Multilevel Analyses in Comparative Education
Your first paper is to be a 6-8 page (1500-2000 word) critical analysis paper in which you examine the mapping of educational comparisons presented in Mark Bray and R. Murray Thomas’ 1995 “Levels of Comparison in Educational Studies: Different Insights from Different Literatures and the Value of Multilevel Analyses” article (PDF posted on Sakai). Please note that this is a different Bray piece than that was originally identified in the syllabus. You are to analyze Bray and Thomas’ article in light of the various theories and methods discussed in the class sessions and required readings through, and inclusive of week 2.
You will note that the Bray and Thomas piece calls for comparative education studies to expand beyond a narrow focus on cross-national comparisons and instead to introduce multiple levels of analysis. In addition to grappling with the overall significance of this gesture, you are asked to engage with the more fine-grained specifics of what is proposed by Bray and Thomas. In this, the Figure 1 cube on page 475 and the discussion thereof will be useful to take up.
I can envision multiple ways to write a high-quality paper in response to the above charge. One way to proceed analytically would be to compare and contrast what Bray and Thomas recommend with the recommendations presented by others who call for and discuss comparative education studies. In connection with this it would likely be worthwhile to think about what the Bray and Thomas piece ignores, as well as what it includes that others don’t. It is fine if your paper ends up taking an evaluative stance (e.g. discussing strengths and weaknesses of the Bray and Thomas) however please note that that is not your principal charge – your charge is more to fit the Bray and Thomas piece into this ongoing conversation that we call the field of Comparative Education.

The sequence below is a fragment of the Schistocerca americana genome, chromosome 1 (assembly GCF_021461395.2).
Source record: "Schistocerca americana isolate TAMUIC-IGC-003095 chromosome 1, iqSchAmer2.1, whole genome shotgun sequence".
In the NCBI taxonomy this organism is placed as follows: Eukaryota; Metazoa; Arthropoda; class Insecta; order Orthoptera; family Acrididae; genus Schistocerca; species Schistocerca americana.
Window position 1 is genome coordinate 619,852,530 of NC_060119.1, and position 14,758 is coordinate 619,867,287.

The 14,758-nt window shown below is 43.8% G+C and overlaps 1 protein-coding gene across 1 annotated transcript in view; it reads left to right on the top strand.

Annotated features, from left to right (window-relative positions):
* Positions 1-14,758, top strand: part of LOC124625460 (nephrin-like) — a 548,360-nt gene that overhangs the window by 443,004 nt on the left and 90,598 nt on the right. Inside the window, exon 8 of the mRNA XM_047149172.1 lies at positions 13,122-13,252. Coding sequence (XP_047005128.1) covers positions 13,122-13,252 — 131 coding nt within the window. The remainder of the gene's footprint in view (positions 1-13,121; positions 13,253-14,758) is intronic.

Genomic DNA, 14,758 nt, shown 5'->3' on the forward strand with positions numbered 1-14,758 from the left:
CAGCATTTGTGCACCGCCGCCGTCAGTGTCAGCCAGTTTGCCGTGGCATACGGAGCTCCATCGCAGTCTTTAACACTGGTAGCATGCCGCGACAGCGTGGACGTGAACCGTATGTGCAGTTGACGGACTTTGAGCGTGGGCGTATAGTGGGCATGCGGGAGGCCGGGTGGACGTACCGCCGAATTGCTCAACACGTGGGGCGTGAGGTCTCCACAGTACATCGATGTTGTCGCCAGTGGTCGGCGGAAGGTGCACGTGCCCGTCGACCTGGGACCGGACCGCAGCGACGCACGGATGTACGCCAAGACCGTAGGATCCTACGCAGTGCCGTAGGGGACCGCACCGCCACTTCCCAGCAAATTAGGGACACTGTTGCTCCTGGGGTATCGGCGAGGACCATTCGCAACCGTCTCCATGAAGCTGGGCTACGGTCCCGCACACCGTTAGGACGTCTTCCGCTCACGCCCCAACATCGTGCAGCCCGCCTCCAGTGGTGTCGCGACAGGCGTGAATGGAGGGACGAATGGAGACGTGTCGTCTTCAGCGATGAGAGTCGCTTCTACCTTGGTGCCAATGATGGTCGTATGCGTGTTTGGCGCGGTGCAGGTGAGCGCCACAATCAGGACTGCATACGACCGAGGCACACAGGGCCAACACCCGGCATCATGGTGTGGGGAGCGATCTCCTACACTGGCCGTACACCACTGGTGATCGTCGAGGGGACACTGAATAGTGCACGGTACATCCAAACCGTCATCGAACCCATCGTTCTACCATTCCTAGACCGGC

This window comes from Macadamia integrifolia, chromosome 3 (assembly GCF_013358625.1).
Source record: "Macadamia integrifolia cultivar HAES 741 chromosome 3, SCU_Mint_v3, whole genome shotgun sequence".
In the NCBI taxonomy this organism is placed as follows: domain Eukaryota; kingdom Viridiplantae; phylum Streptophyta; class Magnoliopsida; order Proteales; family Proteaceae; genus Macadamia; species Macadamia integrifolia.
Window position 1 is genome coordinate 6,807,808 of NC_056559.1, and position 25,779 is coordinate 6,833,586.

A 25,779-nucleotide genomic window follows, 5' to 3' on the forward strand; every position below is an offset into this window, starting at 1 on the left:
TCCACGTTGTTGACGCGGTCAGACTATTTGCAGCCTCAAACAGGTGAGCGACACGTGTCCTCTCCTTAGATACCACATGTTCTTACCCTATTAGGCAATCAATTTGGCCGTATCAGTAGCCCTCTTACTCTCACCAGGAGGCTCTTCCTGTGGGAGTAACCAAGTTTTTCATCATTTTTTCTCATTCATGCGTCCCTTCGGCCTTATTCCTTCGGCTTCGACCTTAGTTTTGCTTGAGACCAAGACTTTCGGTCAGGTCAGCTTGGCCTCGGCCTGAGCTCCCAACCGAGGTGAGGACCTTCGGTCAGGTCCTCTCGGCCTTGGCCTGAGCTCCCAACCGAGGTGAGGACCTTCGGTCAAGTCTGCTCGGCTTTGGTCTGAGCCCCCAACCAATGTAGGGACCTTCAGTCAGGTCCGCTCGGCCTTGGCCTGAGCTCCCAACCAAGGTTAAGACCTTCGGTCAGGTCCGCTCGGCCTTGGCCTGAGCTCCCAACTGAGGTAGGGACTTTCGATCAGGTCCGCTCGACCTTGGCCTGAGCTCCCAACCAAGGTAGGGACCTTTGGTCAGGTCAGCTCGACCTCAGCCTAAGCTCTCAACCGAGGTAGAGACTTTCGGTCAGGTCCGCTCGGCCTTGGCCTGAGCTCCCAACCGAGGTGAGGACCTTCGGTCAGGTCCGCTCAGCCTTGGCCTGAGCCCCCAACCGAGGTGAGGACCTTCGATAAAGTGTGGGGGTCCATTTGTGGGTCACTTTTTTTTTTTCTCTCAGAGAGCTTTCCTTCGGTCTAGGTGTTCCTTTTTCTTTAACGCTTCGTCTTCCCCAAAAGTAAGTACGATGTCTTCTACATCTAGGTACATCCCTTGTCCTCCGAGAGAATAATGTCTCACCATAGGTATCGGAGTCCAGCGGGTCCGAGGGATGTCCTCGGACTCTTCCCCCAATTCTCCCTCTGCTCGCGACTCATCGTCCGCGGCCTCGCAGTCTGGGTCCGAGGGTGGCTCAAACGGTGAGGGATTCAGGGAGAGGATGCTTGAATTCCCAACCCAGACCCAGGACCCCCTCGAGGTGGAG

Some writing tips: (1) The organization of your writing is a very important aspect of an analytic paper like this. Do not hesitate to use sub-headings as this is an effective way both to discipline your writing and to telegraph to your reader what you are now going to be discussing. (2) Use direct quotes and block quotes sparingly. In many – if not most cases – it is better to provide a parenthetical citation and paraphrase or rework it in your own words. When you directly quote someone else’s writing you always need to comment on it and analyze it. Do not leave the quoted text to speak for itself. (3) Proofread carefully. I find that the best way to do this is to read it aloud to someone else – in all likelihood you’ll catch any writing mistakes yourself as you do this. Your paper should use a parenthetical in-text reference style and include a list of references at the end. There are several versions of this but we will be using the APA style. Please note that I am only requiring that the in-text cites and reference list be in APA style – you are not required to use a “running heading” or an APA-immaculate cover page. Additional information on this reference style is available at https://owl.english. purdue.edu/owl/resource/560/02/. [Please note that since it is clear that this paper is an analysis of Bray and Thomas it will not be necessary to put in a parenthetical in-text citation at absolutely every mention of their piece. I think it will be adequate to simply put in info when you are directly quoting, for example: “When discussing world religions Bray and Thomas (1995) note that these are often ‘open to challenge’ (p. 476).”]
Please note that this paper does not require you to conduct any additional research outside of the Bray & Thomas piece and assigned course readings to-date. It will be graded on the basis of (a) how well it demonstrates a careful reading of the texts under consideration, (b) the quality of your analysis of the Bray and Thomas chapter in relation to the topics and required readings covered to date, and (c) the clarity and organization of your writing.